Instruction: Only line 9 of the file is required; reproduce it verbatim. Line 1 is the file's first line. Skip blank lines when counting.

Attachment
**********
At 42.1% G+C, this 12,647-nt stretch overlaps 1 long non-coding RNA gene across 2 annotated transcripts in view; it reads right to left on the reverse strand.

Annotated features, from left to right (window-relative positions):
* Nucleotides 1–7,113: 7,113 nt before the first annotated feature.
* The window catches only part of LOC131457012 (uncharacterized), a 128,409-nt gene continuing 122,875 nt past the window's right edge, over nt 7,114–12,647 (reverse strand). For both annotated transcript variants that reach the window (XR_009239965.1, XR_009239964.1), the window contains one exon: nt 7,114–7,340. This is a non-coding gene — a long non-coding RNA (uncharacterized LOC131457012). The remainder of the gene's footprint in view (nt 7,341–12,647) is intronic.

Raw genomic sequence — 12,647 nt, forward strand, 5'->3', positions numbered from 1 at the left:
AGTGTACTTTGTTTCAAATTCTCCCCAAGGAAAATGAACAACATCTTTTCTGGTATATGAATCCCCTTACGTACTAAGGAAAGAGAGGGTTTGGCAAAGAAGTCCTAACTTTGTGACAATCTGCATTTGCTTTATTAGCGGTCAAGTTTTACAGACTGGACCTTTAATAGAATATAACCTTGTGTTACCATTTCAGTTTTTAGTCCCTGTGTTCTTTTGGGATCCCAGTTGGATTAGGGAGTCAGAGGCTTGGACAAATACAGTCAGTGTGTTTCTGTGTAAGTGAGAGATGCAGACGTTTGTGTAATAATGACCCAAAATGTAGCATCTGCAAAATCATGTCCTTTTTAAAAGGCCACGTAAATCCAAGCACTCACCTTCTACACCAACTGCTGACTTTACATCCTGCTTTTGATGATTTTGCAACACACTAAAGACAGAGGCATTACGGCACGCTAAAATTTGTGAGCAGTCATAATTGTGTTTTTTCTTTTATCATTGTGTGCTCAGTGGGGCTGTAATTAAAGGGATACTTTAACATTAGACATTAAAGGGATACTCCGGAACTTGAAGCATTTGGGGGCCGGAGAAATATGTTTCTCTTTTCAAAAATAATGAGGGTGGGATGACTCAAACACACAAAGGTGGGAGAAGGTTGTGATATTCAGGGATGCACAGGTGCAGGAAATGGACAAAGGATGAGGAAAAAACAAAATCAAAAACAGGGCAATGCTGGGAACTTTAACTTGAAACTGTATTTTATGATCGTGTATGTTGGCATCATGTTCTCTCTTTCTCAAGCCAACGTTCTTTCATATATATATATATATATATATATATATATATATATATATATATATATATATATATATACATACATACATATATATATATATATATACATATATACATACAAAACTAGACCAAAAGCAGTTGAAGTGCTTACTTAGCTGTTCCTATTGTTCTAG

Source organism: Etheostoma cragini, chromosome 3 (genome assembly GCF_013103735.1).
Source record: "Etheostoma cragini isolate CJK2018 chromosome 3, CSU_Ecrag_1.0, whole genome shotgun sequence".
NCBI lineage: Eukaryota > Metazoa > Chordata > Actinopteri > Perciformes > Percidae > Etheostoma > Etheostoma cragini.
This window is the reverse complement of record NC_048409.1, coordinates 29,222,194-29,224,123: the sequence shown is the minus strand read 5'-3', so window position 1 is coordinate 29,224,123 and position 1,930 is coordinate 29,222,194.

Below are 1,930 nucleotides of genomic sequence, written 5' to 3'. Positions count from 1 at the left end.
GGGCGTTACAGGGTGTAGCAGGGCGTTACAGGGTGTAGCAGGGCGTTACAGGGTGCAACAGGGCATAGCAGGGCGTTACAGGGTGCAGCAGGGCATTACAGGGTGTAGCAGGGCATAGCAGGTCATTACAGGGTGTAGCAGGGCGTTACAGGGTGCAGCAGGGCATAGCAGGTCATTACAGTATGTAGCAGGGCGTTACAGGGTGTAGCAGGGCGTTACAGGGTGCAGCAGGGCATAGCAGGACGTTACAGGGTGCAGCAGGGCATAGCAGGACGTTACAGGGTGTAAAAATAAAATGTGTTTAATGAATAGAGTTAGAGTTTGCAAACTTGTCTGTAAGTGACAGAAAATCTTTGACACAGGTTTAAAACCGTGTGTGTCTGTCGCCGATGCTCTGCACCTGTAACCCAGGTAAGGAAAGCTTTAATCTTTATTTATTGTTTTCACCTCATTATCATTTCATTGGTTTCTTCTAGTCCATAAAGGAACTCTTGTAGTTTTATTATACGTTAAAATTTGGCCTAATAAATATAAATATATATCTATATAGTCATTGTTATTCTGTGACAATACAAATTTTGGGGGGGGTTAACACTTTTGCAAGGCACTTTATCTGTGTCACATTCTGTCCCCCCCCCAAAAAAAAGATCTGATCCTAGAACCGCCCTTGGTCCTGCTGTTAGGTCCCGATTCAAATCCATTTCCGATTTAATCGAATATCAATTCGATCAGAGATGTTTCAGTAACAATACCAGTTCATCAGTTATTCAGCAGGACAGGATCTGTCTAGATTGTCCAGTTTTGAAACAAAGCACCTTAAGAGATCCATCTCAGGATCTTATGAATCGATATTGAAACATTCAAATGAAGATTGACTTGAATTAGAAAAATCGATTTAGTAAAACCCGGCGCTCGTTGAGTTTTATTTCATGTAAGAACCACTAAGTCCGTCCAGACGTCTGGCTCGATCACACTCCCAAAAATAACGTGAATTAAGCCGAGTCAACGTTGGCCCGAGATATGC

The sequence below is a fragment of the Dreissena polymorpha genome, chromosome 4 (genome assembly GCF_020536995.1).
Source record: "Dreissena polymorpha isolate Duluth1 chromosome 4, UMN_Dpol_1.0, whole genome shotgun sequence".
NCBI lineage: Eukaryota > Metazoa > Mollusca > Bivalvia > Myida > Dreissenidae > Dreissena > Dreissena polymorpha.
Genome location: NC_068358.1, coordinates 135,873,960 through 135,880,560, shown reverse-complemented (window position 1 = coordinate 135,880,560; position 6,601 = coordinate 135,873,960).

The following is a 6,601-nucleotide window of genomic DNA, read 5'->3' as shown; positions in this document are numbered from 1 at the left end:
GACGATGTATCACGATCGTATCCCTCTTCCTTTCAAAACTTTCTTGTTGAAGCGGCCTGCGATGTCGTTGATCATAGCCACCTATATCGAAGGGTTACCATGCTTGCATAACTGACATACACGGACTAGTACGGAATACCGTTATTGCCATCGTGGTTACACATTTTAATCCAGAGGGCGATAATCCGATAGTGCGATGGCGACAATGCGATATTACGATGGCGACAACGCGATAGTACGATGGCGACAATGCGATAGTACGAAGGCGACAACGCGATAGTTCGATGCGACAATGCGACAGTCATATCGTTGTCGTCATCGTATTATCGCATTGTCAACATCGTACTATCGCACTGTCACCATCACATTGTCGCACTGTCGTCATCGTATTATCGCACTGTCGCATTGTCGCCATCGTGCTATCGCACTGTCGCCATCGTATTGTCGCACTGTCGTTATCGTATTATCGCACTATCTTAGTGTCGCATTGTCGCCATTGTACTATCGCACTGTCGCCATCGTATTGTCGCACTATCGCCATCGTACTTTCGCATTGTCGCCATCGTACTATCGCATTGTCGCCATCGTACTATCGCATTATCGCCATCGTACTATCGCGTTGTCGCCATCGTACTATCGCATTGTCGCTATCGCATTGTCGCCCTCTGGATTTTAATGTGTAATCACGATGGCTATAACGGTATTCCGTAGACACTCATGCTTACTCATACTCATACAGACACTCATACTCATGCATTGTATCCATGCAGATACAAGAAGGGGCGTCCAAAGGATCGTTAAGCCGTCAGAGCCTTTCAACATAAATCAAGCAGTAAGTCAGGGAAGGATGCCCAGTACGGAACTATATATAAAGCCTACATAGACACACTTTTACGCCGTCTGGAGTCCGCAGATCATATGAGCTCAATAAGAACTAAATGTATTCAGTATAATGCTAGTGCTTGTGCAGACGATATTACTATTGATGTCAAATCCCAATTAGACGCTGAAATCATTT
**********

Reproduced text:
NCBI lineage: Eukaryota > Metazoa > Chordata > Actinopteri > Perciformes > Percidae > Etheostoma > Etheostoma cragini.